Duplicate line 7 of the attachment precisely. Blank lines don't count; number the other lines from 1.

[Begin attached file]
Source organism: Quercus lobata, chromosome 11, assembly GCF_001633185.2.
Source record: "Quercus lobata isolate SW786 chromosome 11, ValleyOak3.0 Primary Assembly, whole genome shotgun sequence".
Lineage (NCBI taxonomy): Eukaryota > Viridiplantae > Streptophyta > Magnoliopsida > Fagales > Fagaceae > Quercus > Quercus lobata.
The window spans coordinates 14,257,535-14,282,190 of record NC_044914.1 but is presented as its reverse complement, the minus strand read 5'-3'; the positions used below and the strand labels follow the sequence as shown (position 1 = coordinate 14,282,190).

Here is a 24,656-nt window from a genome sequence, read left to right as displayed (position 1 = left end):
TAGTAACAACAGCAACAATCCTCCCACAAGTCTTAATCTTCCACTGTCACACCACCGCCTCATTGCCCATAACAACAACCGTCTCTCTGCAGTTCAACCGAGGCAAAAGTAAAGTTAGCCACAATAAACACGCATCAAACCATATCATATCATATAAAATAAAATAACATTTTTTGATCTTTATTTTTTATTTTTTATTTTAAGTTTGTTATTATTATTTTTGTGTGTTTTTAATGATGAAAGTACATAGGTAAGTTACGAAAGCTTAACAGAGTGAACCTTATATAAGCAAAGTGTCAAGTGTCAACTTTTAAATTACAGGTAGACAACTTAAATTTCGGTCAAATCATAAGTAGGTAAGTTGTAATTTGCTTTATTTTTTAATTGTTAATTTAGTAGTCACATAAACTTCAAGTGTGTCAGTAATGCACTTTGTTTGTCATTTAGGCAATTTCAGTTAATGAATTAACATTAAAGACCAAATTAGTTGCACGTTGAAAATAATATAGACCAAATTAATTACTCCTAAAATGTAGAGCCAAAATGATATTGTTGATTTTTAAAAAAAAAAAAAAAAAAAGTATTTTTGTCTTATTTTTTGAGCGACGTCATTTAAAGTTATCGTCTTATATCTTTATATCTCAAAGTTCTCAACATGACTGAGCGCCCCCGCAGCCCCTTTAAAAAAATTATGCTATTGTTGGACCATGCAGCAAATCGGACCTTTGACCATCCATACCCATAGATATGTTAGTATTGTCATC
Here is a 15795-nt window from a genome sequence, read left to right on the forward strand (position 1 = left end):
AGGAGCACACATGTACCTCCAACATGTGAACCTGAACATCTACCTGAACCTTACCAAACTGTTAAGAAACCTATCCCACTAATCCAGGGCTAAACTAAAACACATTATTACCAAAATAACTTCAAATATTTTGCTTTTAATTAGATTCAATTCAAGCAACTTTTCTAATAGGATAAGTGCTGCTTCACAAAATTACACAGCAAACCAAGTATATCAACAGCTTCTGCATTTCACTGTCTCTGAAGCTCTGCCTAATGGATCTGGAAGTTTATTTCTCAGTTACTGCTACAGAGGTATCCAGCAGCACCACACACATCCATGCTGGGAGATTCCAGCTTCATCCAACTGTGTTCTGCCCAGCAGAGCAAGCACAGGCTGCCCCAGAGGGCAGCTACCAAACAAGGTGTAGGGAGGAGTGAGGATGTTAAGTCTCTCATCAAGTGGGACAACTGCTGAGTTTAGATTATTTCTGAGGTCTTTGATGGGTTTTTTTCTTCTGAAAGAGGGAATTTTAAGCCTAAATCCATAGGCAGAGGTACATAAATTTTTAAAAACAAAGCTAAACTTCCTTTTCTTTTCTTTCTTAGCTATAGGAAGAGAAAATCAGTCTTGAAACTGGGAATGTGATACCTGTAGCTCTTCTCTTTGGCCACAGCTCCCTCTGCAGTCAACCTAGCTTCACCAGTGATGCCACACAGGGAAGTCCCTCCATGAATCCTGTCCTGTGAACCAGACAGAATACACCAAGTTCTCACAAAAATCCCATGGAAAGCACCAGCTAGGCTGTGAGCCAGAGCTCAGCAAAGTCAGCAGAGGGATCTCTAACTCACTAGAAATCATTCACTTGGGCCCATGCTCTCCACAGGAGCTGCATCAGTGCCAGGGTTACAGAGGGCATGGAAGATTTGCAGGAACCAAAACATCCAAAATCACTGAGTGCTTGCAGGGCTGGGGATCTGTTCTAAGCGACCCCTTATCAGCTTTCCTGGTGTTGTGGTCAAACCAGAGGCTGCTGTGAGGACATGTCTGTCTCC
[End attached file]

Here is a 15795-nt window from a genome sequence, read left to right on the forward strand (position 1 = left end):